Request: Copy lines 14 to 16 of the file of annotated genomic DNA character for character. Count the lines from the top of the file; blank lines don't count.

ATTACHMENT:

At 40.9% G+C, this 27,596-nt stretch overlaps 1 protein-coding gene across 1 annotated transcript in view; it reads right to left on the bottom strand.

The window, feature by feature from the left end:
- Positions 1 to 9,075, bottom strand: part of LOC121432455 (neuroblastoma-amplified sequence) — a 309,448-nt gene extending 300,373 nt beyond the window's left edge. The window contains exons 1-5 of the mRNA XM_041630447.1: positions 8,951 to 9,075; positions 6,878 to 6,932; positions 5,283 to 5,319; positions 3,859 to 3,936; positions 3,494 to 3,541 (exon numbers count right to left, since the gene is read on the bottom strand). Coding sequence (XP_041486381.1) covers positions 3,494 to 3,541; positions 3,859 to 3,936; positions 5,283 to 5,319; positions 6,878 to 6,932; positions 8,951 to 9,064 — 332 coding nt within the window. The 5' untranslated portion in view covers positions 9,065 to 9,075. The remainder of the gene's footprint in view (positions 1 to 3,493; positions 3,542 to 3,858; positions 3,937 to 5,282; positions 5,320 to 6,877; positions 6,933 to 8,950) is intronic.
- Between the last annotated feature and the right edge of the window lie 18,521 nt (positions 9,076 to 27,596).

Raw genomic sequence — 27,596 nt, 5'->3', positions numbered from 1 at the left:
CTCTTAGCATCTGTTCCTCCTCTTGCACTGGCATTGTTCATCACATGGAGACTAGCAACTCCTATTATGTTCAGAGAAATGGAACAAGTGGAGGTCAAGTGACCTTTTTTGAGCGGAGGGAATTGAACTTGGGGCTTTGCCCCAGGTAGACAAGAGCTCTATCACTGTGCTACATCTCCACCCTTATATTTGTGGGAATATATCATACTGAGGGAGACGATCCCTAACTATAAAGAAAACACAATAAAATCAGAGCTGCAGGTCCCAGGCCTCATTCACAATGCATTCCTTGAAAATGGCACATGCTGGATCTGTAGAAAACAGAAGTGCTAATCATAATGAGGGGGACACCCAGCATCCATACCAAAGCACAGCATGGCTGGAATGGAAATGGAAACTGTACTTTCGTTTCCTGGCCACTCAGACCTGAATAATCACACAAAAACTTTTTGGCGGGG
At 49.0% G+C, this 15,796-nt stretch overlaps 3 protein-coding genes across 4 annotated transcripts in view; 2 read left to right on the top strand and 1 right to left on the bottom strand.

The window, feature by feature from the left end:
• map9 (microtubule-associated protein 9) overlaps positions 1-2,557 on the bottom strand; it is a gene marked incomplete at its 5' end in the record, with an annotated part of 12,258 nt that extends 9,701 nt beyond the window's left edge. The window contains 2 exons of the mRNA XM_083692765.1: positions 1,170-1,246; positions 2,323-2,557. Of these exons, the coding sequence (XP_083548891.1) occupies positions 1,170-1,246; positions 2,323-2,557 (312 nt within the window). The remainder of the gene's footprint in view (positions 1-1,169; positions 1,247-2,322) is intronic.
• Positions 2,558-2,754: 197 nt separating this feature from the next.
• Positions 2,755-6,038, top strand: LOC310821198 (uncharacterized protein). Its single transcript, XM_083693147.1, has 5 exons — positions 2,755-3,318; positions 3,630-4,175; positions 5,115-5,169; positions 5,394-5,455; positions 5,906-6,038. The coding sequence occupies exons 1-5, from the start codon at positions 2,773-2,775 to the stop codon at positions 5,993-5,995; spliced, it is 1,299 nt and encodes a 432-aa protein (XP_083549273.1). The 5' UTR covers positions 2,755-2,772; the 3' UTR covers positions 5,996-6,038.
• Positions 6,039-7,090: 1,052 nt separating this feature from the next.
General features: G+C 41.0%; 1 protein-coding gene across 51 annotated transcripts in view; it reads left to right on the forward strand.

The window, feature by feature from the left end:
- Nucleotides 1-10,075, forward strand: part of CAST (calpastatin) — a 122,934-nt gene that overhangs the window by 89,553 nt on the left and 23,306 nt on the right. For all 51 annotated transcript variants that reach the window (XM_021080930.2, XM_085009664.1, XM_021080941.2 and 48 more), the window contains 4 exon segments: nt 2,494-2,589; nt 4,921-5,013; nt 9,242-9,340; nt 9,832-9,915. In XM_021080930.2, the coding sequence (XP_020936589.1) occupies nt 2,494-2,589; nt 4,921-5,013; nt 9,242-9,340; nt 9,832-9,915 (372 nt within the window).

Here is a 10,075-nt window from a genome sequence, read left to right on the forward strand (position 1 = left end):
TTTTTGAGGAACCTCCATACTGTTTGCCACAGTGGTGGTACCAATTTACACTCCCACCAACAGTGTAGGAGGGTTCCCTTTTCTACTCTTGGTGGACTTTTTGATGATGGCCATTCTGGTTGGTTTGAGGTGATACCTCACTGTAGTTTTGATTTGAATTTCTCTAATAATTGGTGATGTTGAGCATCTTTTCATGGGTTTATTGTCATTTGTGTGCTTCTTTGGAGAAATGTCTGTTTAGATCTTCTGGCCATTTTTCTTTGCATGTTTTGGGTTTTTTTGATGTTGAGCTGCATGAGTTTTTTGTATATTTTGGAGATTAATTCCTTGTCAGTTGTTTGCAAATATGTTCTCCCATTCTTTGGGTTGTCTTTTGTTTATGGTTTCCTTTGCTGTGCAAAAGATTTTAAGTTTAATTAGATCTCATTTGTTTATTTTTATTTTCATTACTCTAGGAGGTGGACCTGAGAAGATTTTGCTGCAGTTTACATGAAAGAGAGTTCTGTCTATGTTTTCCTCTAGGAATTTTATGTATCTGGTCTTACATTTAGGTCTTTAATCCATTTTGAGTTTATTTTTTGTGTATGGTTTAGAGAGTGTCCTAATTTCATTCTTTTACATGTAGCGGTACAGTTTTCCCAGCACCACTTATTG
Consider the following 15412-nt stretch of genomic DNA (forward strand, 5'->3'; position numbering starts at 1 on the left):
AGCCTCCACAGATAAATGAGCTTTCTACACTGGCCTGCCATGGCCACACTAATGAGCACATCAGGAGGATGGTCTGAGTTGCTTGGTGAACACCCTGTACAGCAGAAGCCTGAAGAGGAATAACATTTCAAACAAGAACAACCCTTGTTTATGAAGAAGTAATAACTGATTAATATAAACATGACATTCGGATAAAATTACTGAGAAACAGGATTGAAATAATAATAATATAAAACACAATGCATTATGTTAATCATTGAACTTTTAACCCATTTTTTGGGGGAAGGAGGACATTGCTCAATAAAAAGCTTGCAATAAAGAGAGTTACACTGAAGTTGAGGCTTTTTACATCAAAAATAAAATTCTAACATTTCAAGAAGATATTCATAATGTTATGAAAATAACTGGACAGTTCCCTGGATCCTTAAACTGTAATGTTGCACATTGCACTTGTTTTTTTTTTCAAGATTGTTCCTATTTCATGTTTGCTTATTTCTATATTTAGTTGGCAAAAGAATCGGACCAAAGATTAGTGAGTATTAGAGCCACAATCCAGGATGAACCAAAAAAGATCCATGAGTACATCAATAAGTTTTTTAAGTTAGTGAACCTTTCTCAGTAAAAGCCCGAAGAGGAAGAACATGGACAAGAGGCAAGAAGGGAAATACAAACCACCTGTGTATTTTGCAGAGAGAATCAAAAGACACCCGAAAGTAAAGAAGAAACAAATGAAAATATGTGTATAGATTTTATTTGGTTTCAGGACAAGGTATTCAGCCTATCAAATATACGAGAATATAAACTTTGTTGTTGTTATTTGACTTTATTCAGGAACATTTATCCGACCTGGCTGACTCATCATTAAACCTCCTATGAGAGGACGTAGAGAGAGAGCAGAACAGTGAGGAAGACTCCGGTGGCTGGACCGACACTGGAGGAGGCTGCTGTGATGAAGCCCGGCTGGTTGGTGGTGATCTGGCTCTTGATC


The window, feature by feature from the left end:
- Nucleotides 1-10,075, forward strand: part of CAST (calpastatin) — a 122,934-nt gene that overhangs the window by 89,553 nt on the left and 23,306 nt on the right. For all 51 annotated transcript variants that reach the window (XM_021080930.2, XM_085009664.1, XM_021080941.2 and 48 more), the window contains 4 exon segments: nt 2,494-2,589; nt 4,921-5,013; nt 9,242-9,340; nt 9,832-9,915. In XM_021080930.2, the coding sequence (XP_020936589.1) occupies nt 2,494-2,589; nt 4,921-5,013; nt 9,242-9,340; nt 9,832-9,915 (372 nt within the window).

Here is a 10,075-nt window from a genome sequence, read left to right on the forward strand (position 1 = left end):